You probably have more families than you think. I know I do.
I’m a pretty lucky lady. My business is a family business. All three of my daughters and my husband work with me to create Genealogy Gems. But our company family also includes Sunny Morton, our Editor and Book Club Guru, and Your DNA Guide Diahan Southard. As we capture memories throughout the year for generations to come, it makes sense to capture all the families we a part of: businesses, teams, churches, and yes, even genealogy societies.
This year has been an important one for the Genealogy Gems family. It’s our 10th year serving people around the world who yearn to learn more about their family history. So, I temporarily set aside my workload this last weekend and devoted some important time to recording our history.
I turned to my favorite video tool, Animoto, to pull it all together. It took some time to sift through all the photos and notes I’ve collected over the years, but I loved the nostalgia of seeing it all again and looking back on how far we’ve come. It still blows me away how much easier it is to make a video these days with this new technology. A video like this would have taken me 8-10 hours just ten years ago. But Animoto literally took minutes, and automatically applies the transitions, music, background, and makes sure it all times out together perfectly.
Here’s what I came up with:
There’s no better use of your time than telling the story of the families that mean most to you. Every single one has a story, and I can’t think of a better person to tell that story than you! You can get a free trial of Animoto here, and get started right away. There doesn’t even have to be a reason or an occasion – these videos can be treasured and enjoyed anytime. Show your families how much you care. And when you do, share the link in the comments, won’t you?
(Full disclosure: This post contains affiliate links and I will be compensated if you make a purchase after clicking on my links. Thank you for supporting the free Genealogy Gems blog and podcast!)
The new MyHeritage Collection Catalog is making the site even easier to use. Read our 3 favorite uses for the new MyHeritage Collection Catalog, and a description of how MyHeritage counts its records.
The new MyHeritage Collection Catalog has just been released, and is dedicated to searching records collections on the site. It’s a public catalog, available whether you are a subscriber or not, so now you can easily see whether MyHeritage may have the historical records you need.
It’s a public catalog, available whether you are a subscriber or not!
“The new Collection Catalog provides a useful listing of the collections on SuperSearch and is a gateway to the vast historical treasure trove of 7.8 billion records currently offered by MyHeritage,” says a MyHeritage press release. “The catalog lists our 6,503 main collections and excludes tiny collections that have fewer than 500 records each.” (Those may be added to the catalog later on.)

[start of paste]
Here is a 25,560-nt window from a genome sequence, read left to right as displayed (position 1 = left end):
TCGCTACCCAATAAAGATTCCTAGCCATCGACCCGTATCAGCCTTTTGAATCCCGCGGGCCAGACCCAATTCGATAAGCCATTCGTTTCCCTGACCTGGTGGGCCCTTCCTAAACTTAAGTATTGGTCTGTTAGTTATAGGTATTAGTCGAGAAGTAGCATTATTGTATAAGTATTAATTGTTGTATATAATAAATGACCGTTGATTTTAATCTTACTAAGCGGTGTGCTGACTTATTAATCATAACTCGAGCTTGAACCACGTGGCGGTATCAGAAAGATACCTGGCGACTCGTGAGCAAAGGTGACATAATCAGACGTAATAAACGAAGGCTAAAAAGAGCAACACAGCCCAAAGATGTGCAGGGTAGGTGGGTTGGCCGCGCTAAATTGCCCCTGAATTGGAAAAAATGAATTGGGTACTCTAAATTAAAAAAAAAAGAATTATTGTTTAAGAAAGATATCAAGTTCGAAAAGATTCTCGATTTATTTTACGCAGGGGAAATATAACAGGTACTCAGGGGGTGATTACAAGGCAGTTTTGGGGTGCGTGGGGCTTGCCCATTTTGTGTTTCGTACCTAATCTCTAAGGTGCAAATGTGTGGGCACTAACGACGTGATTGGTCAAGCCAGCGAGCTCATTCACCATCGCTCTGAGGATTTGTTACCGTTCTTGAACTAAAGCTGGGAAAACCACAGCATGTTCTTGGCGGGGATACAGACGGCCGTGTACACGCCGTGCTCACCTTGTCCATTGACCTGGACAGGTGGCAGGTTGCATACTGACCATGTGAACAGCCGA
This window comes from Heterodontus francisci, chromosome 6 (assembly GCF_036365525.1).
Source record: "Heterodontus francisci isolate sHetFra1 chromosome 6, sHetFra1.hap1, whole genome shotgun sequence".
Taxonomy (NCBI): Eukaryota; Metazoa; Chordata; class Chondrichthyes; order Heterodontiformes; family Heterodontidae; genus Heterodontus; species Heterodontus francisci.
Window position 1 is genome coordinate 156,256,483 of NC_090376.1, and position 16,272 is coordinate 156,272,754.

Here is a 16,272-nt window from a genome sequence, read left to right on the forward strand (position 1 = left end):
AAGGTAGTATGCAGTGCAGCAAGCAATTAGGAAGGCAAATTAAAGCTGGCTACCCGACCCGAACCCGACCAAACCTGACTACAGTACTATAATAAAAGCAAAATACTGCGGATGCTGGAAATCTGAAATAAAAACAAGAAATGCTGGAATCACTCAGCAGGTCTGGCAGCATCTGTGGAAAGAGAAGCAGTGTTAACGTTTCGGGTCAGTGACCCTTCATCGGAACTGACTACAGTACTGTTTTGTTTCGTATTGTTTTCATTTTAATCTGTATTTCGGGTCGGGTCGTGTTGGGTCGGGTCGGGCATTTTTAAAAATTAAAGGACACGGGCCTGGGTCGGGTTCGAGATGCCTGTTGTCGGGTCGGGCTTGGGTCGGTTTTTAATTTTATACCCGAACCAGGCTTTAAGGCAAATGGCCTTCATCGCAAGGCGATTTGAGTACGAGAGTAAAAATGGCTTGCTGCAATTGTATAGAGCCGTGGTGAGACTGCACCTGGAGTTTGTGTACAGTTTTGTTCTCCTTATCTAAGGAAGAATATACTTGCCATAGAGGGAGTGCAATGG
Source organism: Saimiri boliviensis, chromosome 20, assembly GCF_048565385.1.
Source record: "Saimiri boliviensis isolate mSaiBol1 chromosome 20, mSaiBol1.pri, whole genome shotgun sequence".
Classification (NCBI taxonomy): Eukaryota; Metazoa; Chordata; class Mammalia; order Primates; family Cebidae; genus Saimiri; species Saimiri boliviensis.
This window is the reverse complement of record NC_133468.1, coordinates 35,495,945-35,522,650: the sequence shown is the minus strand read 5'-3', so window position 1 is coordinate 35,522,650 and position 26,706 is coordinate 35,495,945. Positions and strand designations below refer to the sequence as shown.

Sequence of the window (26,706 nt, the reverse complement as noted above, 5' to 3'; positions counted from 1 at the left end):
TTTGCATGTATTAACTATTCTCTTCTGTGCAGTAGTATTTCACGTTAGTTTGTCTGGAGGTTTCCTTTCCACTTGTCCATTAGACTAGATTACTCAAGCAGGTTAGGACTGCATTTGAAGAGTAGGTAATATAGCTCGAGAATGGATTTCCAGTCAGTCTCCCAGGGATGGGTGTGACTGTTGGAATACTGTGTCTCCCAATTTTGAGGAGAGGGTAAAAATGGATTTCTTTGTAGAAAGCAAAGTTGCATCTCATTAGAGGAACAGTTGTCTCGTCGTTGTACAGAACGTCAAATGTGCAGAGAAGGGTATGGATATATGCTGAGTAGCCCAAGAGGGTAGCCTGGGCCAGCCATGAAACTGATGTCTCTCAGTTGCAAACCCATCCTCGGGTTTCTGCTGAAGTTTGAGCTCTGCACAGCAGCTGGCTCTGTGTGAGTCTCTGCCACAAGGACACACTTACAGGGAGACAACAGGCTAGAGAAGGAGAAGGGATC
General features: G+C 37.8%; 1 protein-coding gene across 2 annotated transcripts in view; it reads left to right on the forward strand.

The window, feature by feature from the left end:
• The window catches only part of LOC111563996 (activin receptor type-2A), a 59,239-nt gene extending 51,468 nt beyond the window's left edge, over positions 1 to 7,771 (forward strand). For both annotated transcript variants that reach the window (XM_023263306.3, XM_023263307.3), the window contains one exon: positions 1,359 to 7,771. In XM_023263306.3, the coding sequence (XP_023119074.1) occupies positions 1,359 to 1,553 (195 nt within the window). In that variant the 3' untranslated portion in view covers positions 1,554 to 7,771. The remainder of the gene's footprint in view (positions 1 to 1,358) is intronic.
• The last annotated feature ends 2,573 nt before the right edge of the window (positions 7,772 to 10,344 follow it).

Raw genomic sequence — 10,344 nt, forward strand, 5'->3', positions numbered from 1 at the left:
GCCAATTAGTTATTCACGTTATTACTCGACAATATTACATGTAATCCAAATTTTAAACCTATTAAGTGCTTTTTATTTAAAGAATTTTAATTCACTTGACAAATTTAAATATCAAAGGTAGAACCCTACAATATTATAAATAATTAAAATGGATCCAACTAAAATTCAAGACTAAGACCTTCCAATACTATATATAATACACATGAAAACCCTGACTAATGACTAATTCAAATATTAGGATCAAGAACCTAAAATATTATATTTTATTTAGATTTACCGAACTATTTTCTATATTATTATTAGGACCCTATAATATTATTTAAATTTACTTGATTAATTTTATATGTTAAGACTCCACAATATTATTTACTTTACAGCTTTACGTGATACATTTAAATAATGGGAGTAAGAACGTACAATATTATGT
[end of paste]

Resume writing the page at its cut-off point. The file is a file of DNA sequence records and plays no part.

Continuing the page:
Here are 3 top uses we see for the new MyHeritage Collection Catalog:
1. Look for specific record types for a particular place and time period. Use the left side menu to select record types, locations and time periods. Within many of those, you’ll be able to choose more specific subcategories. You can also do keyword searches if you’re generally looking for particular kinds of records (“newspaper” or “church”).
2. See what’s new on the site, or what collections have been recently updated. To see what’s been added or updated lately, roll over Sort by and select “Last updated.” You’ll also see a little tag on any collections that are new or have been recently updated. This helps you to know whether you’re seeing the most recent data available, particularly in collections they index from other websites, such as the FamilySearch Tree or Geni World Family Tree.
3. See how many records are in a collection. This may help you determine how comprehensive a particular database might be, and compare how many records for a particular place are on their site.
Speaking of record counts, MyHeritage also shared a description of how they count records. I’m really encouraged to see a major records site do this and I hope this trend continues! In our newest quick reference guide, Genealogy Giants: Comparing the 4 Major Websites, we talk about how difficult it is to compare record content on different genealogy websites because there’s no uniform standard for counting them, and they don’t all define their counting methods alongside their site statistics. Here’s MyHeritage’s description of how they count records:
“In structured collections, such as census records, birth, and marriage records, each individual name is counted as one record. For example, a marriage document naming both the bride and groom is counted as two records. Nicknames or aliases are not counted as additional records. In family trees, each tree profile is counted as one record, even when it is available in more than one language. Each photo is counted as one record. In unstructured collections, such as newspapers or yearbooks, each page is counted as one record even though it may include hundreds of names. We count each page as a single record because we don’t want to inflate the record count by guessing.” (MyHeritage previously published this information in a 2014 blog post.)
Getting the Most from MyHeritage
Here at Genealogy Gems we strive to help you get the most out of the genealogy websites you choose to use in your research. In the case of MyHeritage, we’ve got two jam-packed quick reference guides like no others on the market: